Thank you, Gene, and your colleagues from IP Watchdog, for having invited me to address this great conference. Today I will focus on the interaction between patent law reform and competition policy, with particular regard to questions of patentability raised by proposals to reform Section 101 of the Patent Act (“Section 101”), which specifies what subject matter is patentable. My remarks are solely attributable to me, and should not be taken to represent the views of the Federal Trade Commission or of any individual Federal Trade Commissioner. After briefly describing the interrelationship between patent law and antitrust law, I will highlight the role of the Federal Trade Commission’s policy interest in the structure of the law bearing on patentability. That interest is substantial, reflecting the reality that legal rules governing patents – and the use of patents in the economy – have a profound effect on the competitive process and innovation. In particular, I will focus on how Section 101 reform might enhance the vibrancy of competition. Let me caution that my remarks are meant to be a bit provocative and speculative, aimed at furthering a broader dialogue. I obviously cannot speak for the Patent and Trademark Office, which administers our patent law system.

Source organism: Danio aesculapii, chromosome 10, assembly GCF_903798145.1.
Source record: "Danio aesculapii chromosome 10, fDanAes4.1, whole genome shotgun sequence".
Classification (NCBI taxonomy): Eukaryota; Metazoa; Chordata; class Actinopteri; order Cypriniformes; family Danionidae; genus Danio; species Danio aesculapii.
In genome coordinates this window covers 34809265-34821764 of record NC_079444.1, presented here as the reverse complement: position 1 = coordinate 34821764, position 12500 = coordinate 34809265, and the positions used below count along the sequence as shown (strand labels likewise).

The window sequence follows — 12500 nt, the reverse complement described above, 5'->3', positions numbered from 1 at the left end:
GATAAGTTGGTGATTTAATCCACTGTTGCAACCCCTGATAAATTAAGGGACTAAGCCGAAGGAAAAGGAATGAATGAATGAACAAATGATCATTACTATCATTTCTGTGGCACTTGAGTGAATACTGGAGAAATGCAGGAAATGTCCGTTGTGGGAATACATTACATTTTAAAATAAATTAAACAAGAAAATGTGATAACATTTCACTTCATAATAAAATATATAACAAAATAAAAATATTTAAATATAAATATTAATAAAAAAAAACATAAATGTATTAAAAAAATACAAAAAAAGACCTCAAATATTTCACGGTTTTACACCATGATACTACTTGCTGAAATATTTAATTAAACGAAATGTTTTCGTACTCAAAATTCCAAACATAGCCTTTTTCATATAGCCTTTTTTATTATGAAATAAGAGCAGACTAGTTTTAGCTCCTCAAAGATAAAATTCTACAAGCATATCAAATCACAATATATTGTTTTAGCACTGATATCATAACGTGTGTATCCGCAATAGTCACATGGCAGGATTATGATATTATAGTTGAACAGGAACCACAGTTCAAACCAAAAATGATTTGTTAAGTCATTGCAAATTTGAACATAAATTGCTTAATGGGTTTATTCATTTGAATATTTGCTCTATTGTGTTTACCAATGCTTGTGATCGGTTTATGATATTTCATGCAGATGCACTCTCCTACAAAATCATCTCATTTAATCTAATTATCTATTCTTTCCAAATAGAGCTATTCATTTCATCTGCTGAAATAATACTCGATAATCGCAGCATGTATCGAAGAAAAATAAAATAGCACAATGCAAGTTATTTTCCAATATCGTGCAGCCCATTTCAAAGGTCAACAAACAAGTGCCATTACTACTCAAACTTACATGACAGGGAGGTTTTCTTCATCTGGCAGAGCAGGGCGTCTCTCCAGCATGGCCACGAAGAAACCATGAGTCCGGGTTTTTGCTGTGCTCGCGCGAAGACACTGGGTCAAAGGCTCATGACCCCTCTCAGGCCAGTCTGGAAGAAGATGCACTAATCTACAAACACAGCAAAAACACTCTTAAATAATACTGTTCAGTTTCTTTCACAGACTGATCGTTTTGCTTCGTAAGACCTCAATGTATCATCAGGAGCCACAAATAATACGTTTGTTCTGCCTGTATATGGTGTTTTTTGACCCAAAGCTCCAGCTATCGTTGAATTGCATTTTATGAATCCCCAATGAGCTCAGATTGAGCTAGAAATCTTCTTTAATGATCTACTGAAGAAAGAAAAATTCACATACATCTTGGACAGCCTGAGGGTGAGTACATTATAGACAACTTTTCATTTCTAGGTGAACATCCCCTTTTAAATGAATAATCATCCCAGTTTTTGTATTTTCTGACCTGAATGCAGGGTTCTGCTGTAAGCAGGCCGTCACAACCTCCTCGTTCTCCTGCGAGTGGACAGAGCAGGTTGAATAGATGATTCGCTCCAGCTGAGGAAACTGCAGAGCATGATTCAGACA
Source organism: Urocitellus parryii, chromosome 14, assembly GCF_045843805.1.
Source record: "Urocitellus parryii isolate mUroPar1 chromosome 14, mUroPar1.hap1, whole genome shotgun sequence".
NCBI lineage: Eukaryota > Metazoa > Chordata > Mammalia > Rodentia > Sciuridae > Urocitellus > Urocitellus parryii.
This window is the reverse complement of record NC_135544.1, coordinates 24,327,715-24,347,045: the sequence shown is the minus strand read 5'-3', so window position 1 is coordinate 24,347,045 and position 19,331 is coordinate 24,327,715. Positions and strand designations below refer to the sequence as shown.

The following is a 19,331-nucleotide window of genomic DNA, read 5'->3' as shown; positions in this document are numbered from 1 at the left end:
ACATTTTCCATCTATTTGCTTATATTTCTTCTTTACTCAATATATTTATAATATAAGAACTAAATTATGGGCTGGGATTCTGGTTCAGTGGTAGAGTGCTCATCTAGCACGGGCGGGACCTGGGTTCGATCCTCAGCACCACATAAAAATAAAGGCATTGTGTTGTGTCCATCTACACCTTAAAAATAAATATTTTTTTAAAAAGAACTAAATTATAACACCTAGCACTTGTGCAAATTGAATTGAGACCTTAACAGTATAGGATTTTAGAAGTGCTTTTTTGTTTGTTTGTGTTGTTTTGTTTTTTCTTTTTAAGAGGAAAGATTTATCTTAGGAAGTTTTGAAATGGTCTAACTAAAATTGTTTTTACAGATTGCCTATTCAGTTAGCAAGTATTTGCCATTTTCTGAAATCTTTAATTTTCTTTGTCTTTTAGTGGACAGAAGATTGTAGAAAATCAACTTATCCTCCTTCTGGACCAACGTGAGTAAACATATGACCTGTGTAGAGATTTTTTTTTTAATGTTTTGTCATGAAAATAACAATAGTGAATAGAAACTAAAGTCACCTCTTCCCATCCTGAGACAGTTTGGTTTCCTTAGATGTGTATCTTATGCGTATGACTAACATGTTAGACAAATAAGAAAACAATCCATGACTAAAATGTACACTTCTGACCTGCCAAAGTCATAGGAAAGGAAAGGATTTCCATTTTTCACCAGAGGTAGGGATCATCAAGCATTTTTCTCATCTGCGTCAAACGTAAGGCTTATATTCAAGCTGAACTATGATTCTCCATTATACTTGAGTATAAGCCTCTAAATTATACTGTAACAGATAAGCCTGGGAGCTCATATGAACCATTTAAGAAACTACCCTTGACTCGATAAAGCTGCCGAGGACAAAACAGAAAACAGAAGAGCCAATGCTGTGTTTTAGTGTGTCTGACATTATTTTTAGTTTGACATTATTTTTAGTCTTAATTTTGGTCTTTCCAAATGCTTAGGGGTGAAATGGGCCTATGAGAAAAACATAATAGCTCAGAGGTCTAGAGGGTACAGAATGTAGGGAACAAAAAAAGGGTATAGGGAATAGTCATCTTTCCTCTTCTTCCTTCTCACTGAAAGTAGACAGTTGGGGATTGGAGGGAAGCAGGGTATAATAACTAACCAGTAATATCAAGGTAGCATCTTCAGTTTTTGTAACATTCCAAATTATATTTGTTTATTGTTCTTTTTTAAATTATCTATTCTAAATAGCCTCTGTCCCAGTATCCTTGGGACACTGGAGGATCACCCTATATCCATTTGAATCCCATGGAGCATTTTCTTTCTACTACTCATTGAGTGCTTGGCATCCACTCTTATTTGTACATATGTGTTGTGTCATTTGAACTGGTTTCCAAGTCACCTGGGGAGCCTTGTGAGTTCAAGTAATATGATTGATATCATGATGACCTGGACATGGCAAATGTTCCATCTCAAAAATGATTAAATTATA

In Natural Alternatives Int’l, Inc. v. Creative Compounds, LLC, the Federal Circuit reversed the decision of the United States District Court for the Southern District of California, which had held that a series of patents owned by Natural Alternatives International, Inc. (“Natural Alternatives”) were directed to laws of nature and lacked an inventive concept sufficient to render them patent eligible under 35 U.S.C. § 101. Natural Alternatives Int’l, Inc. v. Creative Compounds, LLC, No. 18-1295, 2019 U.S. App. LEXIS 7647 (Fed Cir. March 15, 2019) (Before Moore, Reyna, and Wallach, Circuit Judges) (Opinion for the Court, Moore, Circuit Judge) (Concurring-in-part and dissenting in part, Reyna, Circuit Judge). The patents at issue were directed to the use of beta-alanine in dietary supplements to “increas[e] the anaerobic working capacity of muscle and other tissue.” After Natural Alternatives asserted the patents in multiple lawsuits in California, Creative Compounds, LLC (“Creative Compounds”) moved for judgment on the pleadings. The district court granted the motion. In performing its eligibility analysis, the district court accepted Natural Alternatives’ proposed claim construction and held that the asserted claims were patent ineligible. Natural Alternatives appealed, and the Federal Circuit reversed and remanded.